What are we? Why do we exist? What does it mean to exist? Why do we act like we act? Why do things happen in the world like they do?

Many centuries prior to what we call modern science, humans were already trying to answer these questions. The first structured framework we developed with the aim of critically finding the answer to these questions was philosophy.

I understand philosophy as the great-great grandmother of any modern branch of knowledge and from where they all stemmed from. It is not a coincidence that many of these questions were jointly adopted by other knowledge areas such as physics, biology or psychology.

It also deals with other important topics such as logic, critical thinking, ethics and morals, most of which remain largely untouched by other areas.

Being able to analyse the world, and ourselves, in a logical, critical, well structured manner is likely to help us understand both better, in turn allowing us to better tackle many of the tribulations we are faced with in our lives and society as a whole.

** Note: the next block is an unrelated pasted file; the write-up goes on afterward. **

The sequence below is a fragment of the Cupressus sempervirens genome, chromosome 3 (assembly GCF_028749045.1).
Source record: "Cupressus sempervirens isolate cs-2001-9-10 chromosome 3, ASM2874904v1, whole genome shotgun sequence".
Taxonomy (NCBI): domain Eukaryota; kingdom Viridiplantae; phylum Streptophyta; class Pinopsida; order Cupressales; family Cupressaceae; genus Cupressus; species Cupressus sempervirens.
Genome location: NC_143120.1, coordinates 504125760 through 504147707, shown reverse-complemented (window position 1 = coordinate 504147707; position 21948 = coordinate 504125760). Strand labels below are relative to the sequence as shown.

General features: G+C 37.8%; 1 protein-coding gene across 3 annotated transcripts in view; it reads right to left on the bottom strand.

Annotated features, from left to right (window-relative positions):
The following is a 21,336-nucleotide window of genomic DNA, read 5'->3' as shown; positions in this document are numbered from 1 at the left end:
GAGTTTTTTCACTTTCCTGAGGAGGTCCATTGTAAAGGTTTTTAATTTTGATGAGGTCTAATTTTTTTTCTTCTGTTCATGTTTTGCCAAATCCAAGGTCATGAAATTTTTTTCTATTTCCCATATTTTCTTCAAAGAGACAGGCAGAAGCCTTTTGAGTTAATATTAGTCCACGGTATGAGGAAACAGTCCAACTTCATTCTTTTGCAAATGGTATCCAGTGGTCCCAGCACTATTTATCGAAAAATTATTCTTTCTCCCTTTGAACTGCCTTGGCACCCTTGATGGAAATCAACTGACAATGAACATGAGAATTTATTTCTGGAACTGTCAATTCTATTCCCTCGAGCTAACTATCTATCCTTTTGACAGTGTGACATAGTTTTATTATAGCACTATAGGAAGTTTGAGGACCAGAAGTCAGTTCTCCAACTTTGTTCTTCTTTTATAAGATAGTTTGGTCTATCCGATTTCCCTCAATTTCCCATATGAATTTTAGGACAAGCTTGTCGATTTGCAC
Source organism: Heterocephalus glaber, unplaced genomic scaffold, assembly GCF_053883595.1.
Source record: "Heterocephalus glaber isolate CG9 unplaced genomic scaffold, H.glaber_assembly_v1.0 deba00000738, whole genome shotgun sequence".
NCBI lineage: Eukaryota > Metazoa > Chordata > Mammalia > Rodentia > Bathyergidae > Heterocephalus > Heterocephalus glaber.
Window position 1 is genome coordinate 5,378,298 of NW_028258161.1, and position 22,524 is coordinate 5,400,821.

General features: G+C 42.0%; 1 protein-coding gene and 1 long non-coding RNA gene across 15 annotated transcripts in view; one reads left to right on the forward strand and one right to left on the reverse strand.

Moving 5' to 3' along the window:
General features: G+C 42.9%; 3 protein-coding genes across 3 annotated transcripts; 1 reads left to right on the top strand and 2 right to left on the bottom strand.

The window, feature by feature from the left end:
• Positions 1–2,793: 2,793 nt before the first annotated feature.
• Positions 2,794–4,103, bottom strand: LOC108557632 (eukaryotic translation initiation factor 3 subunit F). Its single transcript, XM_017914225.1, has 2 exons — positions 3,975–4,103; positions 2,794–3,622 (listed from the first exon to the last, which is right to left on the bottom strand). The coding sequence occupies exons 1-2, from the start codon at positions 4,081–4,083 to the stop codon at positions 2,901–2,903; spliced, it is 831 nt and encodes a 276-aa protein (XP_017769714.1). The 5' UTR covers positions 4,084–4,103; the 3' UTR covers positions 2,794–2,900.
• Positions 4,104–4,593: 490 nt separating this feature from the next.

The Pre-Socratics part 5 – Love and Strife make the world go around

Today I will be writing about a very interesting, even legendary, pre-socratic philosopher: Empedocles. He was from Acragas, in the South of Sicily, and considered himself to be a god (Adamson, 2014; Kenny, 2010; Russell, 1946). This, of course, lead to tales of him being able to perform miracles such as controlling the winds orContinue reading “The Pre-Socratics part 5 – Love and Strife make the world go around”

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